April 18, 2015

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Conference looks at mental health issues related to climate change

NEW PALTZ – The 12th annual Institute for Disaster Mental Health at SUNY New Paltz brought home the importance of connectivity in keeping communities resilient in the face of more and more frequent climate related disasters.

For the first time its dozen years, the conference on Friday focused on the mental health effects of climate-related disasters.

In recent years Hurricane Irene, Tropical Storm Lee, Super Storm Sandy, and various blizzards have wreaked havoc across the region, wiping out roads and bridges and destroying homes, businesses, and farms.

 “Hopefully we’re done debating whether climate change is real; we know it’s real, so now let’s look at what we can do to hopefully prevent some of the long term consequences, and mitigate the health and mental health effects as well,” said Karla , deputy director for the Institute for Disaster Mental Health at SUNY New Paltz.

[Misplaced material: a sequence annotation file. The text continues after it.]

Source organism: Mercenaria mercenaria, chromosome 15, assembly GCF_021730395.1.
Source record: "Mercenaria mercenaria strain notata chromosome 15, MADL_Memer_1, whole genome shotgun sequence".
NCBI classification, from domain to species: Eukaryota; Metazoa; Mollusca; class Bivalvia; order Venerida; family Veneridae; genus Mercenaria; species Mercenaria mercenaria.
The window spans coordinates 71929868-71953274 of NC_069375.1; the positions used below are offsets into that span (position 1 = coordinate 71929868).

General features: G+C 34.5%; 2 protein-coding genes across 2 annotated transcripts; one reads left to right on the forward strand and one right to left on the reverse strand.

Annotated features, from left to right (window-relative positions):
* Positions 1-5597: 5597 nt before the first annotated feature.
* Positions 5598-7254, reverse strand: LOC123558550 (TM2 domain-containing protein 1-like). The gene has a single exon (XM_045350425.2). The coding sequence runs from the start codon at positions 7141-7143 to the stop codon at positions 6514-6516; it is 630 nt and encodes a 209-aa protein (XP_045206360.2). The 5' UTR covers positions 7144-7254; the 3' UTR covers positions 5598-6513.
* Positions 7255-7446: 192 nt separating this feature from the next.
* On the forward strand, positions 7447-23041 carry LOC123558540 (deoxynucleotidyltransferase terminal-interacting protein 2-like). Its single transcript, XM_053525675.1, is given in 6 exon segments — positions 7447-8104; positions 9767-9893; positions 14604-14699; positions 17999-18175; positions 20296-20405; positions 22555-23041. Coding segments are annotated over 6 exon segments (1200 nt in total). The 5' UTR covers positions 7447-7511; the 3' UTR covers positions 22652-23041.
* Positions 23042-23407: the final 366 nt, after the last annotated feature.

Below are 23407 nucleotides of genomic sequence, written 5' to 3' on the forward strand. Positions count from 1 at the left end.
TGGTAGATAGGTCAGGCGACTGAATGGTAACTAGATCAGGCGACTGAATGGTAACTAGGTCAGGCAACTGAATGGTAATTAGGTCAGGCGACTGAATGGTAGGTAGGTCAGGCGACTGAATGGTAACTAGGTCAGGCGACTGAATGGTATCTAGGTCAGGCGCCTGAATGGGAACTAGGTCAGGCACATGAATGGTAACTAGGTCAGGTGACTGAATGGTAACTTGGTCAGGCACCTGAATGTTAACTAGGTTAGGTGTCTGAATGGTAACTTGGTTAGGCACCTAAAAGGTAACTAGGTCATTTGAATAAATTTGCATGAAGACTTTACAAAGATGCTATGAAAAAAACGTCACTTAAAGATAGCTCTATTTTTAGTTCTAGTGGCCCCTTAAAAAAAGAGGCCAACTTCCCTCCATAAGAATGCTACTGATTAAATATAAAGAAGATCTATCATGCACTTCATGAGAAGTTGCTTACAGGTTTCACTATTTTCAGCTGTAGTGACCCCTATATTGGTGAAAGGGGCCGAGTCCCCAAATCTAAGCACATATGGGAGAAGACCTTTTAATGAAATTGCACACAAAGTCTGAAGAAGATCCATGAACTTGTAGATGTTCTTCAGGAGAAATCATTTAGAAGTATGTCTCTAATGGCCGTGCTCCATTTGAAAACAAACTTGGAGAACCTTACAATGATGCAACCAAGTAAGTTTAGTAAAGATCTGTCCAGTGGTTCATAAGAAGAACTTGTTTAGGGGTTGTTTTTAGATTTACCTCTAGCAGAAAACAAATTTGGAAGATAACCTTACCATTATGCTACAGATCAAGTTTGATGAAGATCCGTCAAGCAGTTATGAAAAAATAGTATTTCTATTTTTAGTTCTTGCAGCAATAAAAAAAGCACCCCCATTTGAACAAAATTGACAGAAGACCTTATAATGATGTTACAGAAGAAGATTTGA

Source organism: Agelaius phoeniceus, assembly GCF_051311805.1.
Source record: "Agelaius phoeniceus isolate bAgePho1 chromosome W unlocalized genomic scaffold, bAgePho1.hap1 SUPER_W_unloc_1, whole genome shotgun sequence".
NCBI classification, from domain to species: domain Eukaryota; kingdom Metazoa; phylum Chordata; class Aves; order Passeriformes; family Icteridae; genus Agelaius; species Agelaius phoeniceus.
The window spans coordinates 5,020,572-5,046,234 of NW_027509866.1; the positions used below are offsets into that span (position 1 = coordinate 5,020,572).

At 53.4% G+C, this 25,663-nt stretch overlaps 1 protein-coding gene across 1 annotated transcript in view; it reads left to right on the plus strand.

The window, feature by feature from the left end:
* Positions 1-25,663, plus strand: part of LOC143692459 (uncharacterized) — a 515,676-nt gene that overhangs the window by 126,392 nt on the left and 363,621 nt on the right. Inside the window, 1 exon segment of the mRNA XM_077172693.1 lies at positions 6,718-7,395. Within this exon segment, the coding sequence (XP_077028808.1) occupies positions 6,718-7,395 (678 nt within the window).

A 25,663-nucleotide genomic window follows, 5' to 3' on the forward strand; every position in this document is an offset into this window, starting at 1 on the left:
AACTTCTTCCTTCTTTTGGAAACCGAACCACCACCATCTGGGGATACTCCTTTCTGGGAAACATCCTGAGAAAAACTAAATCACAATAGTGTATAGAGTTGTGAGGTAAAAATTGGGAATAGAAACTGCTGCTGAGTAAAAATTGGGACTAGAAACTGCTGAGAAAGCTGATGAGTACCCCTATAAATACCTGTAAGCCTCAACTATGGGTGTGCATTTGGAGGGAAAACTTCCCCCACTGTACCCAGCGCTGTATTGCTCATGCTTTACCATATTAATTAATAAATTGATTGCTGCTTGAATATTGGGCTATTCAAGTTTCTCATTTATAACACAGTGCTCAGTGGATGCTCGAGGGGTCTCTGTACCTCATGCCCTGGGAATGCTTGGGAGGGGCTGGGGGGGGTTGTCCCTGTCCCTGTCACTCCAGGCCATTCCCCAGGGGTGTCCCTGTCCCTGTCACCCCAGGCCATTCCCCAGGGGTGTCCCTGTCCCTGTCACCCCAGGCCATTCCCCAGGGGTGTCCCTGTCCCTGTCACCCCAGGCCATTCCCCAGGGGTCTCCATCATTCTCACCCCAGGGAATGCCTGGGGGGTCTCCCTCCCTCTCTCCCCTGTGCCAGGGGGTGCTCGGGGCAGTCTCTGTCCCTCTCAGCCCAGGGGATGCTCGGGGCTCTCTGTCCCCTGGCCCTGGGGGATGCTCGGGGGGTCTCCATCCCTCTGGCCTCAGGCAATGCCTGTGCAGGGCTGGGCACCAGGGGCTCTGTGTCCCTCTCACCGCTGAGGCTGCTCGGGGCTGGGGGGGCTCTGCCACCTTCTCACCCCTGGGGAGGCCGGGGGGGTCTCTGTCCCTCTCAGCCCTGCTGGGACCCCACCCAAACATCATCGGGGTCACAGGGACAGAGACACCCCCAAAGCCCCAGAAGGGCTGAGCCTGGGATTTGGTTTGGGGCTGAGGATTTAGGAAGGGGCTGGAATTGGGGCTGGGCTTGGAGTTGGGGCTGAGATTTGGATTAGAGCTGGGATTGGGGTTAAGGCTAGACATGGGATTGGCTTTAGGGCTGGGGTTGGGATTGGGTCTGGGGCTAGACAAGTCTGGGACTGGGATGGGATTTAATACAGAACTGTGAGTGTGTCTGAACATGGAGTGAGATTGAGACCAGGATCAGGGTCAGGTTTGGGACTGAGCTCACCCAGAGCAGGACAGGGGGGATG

A lot of attention has been paid to recovery from the storms and mitigation of the effects of future storms on infrastructure through programs like New York Rising, a program established to provide additional rebuilding and revitalization assistance to communities severely damaged by Hurricanes Sandy and Irene and Tropical Storm Lee.

The less visible effects of such events are the stress it puts on the residents, said Vermeulen.

“Recovering from these major disasters does tend to be associated with, not only health problems, but high stress levels, on-going anxiety, on-going depression, in some cases it leads to substance abuse, in some cases it leads to domestic violence,” she said. “It’s just hard for people to kind of find ways to cope with these chronic stressors so they kind of act them out in harmful ways in some cases.”

The college institute brought together emergency management, health and mental health personnel who all play a role in preparing for and responding to climate-related disasters to discuss ways to build more resilient communities in light of the pending increase in climate related disasters.

This audience included representatives from Homeland Security, the New York State Office of Health and Mental Health, the Office of Emergency Management, and educators.


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